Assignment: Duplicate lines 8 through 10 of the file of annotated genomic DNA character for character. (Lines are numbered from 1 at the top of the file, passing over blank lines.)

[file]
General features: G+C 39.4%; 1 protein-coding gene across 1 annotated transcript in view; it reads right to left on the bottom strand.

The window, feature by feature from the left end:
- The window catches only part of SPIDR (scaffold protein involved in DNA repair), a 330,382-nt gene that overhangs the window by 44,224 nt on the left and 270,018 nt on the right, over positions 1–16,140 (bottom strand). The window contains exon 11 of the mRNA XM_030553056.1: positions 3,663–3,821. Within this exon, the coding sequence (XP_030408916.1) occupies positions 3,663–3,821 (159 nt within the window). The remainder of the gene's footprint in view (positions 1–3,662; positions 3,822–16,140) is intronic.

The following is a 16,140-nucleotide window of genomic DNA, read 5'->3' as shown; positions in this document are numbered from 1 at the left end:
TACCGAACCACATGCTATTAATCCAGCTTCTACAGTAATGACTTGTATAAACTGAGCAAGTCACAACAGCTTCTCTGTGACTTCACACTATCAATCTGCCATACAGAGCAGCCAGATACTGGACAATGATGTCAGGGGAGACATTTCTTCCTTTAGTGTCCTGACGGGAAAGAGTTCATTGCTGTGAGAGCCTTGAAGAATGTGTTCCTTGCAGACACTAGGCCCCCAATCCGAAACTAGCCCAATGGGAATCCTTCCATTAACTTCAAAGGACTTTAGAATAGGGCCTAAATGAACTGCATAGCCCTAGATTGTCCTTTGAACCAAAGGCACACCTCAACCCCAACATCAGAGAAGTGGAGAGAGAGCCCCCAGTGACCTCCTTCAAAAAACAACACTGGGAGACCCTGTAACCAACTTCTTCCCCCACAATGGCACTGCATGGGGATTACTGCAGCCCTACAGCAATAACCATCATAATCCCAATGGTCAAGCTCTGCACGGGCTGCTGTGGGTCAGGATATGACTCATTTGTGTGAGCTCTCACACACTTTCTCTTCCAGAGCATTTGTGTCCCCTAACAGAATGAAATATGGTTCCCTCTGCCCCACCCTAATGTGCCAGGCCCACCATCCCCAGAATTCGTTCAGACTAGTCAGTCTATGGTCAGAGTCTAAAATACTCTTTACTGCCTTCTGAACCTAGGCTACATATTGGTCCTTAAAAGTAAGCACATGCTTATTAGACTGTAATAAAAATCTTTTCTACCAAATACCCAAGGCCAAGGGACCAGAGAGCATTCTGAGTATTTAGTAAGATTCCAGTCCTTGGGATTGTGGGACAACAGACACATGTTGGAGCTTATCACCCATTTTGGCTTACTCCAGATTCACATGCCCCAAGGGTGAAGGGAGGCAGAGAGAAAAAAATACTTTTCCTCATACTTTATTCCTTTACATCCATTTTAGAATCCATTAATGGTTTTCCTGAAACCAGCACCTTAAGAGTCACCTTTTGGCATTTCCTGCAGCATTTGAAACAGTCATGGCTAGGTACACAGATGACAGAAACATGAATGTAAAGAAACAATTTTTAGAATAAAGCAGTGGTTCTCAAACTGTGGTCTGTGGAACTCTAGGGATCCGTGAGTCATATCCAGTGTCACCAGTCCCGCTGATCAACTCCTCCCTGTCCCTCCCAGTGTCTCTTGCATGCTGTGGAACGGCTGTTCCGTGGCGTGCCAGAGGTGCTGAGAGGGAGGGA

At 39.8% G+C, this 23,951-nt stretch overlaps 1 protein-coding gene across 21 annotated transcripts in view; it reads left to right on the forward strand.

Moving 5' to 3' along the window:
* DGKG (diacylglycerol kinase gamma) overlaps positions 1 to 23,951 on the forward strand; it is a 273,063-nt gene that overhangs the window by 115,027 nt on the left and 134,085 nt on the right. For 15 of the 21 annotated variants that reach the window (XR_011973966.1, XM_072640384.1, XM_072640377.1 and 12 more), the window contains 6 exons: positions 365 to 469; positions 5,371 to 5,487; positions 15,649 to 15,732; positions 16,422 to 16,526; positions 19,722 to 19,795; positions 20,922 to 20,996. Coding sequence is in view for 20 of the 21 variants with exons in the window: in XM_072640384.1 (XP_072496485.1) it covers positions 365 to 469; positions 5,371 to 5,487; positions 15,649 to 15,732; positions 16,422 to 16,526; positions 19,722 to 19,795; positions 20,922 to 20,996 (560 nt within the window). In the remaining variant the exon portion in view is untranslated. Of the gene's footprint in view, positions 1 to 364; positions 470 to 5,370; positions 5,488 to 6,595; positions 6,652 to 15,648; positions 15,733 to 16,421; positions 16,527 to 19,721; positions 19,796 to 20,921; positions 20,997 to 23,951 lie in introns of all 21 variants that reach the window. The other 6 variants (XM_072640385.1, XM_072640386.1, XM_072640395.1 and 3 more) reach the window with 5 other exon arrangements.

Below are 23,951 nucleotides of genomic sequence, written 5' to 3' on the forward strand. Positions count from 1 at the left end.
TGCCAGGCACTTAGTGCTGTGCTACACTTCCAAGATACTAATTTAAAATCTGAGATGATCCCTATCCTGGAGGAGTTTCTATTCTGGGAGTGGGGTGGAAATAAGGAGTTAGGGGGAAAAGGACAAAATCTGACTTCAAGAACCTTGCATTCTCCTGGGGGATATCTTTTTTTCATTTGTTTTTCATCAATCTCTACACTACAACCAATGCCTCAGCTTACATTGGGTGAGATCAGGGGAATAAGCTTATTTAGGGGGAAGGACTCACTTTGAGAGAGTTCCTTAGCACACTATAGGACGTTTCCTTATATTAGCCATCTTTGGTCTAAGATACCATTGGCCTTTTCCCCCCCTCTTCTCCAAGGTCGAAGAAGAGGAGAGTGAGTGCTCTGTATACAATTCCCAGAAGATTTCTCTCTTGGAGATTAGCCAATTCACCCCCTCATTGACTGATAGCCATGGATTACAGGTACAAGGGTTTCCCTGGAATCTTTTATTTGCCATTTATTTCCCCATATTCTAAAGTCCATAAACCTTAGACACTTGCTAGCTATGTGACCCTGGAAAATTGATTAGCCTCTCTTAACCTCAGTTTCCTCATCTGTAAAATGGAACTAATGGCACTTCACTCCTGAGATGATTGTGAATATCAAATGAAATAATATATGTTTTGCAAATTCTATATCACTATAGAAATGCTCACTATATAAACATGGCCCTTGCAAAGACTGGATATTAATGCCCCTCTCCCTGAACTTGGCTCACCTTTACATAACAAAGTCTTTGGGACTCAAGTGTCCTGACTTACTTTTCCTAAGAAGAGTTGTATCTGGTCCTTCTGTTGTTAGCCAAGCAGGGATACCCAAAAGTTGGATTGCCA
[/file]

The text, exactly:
* DGKG (diacylglycerol kinase gamma) overlaps positions 1 to 23,951 on the forward strand; it is a 273,063-nt gene that overhangs the window by 115,027 nt on the left and 134,085 nt on the right. For 15 of the 21 annotated variants that reach the window (XR_011973966.1, XM_072640384.1, XM_072640377.1 and 12 more), the window contains 6 exons: positions 365 to 469; positions 5,371 to 5,487; positions 15,649 to 15,732; positions 16,422 to 16,526; positions 19,722 to 19,795; positions 20,922 to 20,996. Coding sequence is in view for 20 of the 21 variants with exons in the window: in XM_072640384.1 (XP_072496485.1) it covers positions 365 to 469; positions 5,371 to 5,487; positions 15,649 to 15,732; positions 16,422 to 16,526; positions 19,722 to 19,795; positions 20,922 to 20,996 (560 nt within the window). In the remaining variant the exon portion in view is untranslated. Of the gene's footprint in view, positions 1 to 364; positions 470 to 5,370; positions 5,488 to 6,595; positions 6,652 to 15,648; positions 15,733 to 16,421; positions 16,527 to 19,721; positions 19,796 to 20,921; positions 20,997 to 23,951 lie in introns of all 21 variants that reach the window. The other 6 variants (XM_072640385.1, XM_072640386.1, XM_072640395.1 and 3 more) reach the window with 5 other exon arrangements.

Below are 23,951 nucleotides of genomic sequence, written 5' to 3' on the forward strand. Positions count from 1 at the left end.
TGCCAGGCACTTAGTGCTGTGCTACACTTCCAAGATACTAATTTAAAATCTGAGATGATCCCTATCCTGGAGGAGTTTCTATTCTGGGAGTGGGGTGGAAATAAGGAGTTAGGGGGAAAAGGACAAAATCTGACTTCAAGAACCTTGCATTCTCCTGGGGGATATCTTTTTTTCATTTGTTTTTCATCAATCTCTACACTACAACCAATGCCTCAGCTTACATTGGGTGAGATCAGGGGAATAAGCTTATTTAGGGGGAAGGACTCACTTTGAGAGAGTTCCTTAGCACACTATAGGACGTTTCCTTATATTAGCCATCTTTGGTCTAAGATACCATTGGCCTTTTCCCCCCCTCTTCTCCAAGGTCGAAGAAGAGGAGAGTGAGTGCTCTGTATACAATTCCCAGAAGATTTCTCTCTTGGAGATTAGCCAATTCACCCCCTCATTGACTGATAGCCATGGATTACAGGTACAAGGGTTTCCCTGGAATCTTTTATTTGCCATTTATTTCCCCATATTCTAAAGTCCATAAACCTTAGACACTTGCTAGCTATGTGACCCTGGAAAATTGATTAGCCTCTCTTAACCTCAGTTTCCTCATCTGTAAAATGGAACTAATGGCACTTCACTCCTGAGATGATTGTGAATATCAAATGAAATAATATATGTTTTGCAAATTCTATATCACTATAGAAATGCTCACTATATAAACATGGCCCTTGCAAAGACTGGATATTAATGCCCCTCTCCCTGAACTTGGCTCACCTTTACATAACAAAGTCTTTGGGACTCAAGTGTCCTGACTTACTTTTCCTAAGAAGAGTTGTATCTGGTCCTTCTGTTGTTAGCCAAGCAGGGATACCCAAAAGTTGGATTGCCA